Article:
• In March, Knight-Ridder reported that senior Iraqi police officials had accused U.S. soldiers of executing 11 Iraqi civilians, including four children and a 6-month-old baby, in a raid near the city of Balad. The local police chief, Col. Farouq Hussein, said that the civilians had all been shot in the head. "It's a clear and perfect crime," he said.



Journalists like Dahr Jamail and Robert Fisk have all reported on other instances of civilians caught in the sites of American gunners. And those stories don't capture the "collateral damage" done by bombs and missiles. Jamail wrote: "while the media spotlight shines squarely on the Haditha massacre, countless atrocities continue daily, conveniently out of the awareness of the general public."

Incidents like those alleged in Haditha, Ramallah and Fallujah are entirely predictable. And while there's no excuse for the actions of the troops in Haditha -- according to military officials the atrocities were "methodically" carried out in an operation that lasted several hours -- ultimately, these crimes originated in the decision to go to war in the first place. These are, after all, members of the most highly trained military in the world who have been put into a situation where they're under constant threat in an environment where it's hard to tell the good guys from the bad. They've seen 20,000 of their buddies killed or injured, and, according to a recent poll almost 9 out of 10 soldiers think the war in Iraq is "retaliation for Saddam's role in 9/11." It's no surprise that there are itchy trigger-fingers among them.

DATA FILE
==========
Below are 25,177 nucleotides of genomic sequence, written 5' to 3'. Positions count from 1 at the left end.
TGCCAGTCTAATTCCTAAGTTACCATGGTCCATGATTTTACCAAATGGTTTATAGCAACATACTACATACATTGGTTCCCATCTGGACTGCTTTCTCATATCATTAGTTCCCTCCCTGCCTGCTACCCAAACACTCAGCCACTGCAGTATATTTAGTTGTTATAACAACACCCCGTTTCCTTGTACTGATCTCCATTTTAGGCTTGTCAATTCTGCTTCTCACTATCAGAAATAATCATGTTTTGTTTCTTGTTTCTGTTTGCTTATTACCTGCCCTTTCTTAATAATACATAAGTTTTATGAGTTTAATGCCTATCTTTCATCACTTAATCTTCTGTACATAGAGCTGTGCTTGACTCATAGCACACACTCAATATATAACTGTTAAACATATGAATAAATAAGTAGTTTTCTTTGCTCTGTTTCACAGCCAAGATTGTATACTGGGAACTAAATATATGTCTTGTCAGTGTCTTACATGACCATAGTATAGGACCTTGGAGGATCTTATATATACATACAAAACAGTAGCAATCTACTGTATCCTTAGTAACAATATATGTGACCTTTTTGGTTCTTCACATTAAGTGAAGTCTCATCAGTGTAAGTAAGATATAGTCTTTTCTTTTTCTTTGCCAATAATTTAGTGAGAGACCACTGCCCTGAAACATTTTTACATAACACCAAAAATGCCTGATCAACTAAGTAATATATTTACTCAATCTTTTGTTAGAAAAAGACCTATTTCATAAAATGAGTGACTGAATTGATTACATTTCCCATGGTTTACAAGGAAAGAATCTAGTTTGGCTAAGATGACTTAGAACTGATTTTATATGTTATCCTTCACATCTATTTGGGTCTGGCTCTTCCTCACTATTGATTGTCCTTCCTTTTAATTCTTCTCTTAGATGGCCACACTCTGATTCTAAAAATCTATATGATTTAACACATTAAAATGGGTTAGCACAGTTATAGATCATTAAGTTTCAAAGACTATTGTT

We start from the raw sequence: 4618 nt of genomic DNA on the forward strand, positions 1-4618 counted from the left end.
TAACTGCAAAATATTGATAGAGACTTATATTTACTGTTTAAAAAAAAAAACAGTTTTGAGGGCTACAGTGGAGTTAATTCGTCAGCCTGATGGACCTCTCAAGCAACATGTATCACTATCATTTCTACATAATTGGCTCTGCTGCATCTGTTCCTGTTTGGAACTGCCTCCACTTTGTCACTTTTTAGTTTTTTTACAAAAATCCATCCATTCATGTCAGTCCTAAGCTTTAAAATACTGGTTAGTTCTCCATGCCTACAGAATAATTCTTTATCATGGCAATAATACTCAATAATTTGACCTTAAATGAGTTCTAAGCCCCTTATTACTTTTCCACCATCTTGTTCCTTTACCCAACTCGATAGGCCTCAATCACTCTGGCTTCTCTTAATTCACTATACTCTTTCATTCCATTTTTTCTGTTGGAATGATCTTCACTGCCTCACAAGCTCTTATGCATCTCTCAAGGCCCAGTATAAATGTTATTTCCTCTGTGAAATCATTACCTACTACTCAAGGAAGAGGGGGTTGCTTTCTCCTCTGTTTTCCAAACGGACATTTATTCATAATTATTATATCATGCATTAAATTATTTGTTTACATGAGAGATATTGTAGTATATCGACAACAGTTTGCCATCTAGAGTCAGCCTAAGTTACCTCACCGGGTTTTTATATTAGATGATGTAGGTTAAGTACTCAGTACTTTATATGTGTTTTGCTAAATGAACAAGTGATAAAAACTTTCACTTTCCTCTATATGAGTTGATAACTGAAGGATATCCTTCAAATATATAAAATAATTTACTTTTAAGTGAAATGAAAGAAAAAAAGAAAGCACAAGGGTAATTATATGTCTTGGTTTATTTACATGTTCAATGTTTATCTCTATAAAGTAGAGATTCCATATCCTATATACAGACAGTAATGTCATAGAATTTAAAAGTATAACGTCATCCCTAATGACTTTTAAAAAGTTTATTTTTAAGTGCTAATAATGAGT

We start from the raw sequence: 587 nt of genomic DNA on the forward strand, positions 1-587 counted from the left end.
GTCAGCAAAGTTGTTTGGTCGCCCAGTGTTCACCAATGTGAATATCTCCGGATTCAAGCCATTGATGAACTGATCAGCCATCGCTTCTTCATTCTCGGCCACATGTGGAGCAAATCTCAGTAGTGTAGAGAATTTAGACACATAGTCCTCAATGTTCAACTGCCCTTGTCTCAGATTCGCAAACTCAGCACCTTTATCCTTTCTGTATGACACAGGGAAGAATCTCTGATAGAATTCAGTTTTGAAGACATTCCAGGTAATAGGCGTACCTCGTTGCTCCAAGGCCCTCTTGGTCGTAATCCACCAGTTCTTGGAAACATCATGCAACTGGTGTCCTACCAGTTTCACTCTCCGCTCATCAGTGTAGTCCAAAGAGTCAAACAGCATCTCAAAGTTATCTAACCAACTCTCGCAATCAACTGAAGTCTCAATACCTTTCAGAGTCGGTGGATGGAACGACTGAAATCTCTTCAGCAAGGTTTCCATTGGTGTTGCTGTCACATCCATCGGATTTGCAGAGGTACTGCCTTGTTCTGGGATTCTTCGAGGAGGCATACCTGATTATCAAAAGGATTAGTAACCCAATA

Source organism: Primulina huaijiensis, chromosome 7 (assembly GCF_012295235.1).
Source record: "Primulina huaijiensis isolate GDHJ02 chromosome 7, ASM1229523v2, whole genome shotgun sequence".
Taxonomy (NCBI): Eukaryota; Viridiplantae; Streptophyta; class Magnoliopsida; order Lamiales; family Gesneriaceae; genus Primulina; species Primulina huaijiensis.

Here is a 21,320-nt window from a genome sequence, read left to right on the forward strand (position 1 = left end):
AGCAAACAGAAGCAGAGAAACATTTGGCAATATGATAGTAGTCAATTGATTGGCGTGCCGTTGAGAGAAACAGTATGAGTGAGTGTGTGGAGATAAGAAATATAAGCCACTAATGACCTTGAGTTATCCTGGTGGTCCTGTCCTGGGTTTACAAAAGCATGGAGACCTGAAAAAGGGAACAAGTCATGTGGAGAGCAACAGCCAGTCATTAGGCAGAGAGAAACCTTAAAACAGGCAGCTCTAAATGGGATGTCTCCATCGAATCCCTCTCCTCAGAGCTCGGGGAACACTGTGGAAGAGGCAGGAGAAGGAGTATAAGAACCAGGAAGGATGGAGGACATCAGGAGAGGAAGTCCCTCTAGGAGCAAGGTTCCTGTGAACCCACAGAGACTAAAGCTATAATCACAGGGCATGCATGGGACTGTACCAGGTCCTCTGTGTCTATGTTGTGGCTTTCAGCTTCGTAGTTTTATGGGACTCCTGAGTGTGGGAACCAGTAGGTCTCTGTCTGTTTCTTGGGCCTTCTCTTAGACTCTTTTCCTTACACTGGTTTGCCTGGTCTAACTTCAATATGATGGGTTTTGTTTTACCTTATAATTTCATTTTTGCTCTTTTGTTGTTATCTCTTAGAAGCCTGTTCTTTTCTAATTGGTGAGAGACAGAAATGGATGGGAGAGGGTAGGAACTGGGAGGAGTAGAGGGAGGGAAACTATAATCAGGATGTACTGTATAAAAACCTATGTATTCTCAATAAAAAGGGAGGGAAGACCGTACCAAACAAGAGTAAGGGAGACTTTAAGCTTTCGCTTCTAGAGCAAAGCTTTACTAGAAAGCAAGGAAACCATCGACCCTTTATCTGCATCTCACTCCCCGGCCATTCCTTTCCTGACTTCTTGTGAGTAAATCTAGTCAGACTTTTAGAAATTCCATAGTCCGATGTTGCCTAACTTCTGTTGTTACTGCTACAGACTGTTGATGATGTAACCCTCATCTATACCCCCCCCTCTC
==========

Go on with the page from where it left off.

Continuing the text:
Ultimately, after Iraq's civilian population, those troops will pay the price for this war. Paul Rockwell, who interviewed a number of U.S. soldiers who claim to have committed atrocities in Iraq for the book Ten Excellent Reasons Not To Join The Military, wrote that American troops are not only "expected to follow unlawful orders, they are also expected to bear life-long burdens of shame, guilt, and legal culpability for the arrogance of their own commanders -- who dispense life and death from an office computer."

The real moral tragedy is that while some number of soldiers may face prosecution, the real culprits won't be punished. There are just too many of them.

They include not only the Bush administration's hardliners who conjured up this war, but also the Democratic hawks that enabled them and the media that spun their glorious war narrative and convinced so many ordinary citizens to jump on board. It's the Tom Friedmans and Kenneth Pollacks and Peter Beinarts, who only realized this war was a mistake when its execution proved disastrous.

Those of us who said that the war would be hell on the Iraqis were called "pacifists" and "appeasers." The hawks got their war and now we know that it's not a video game and it's not just glowing green explosions on CNN; it's a bloody and uncontrolled mess and civilians are paying the price, as they always do.

This article has been updated to include new facts and reporting released since the article was first published.
Joshua Holland is an AlterNet staff writer.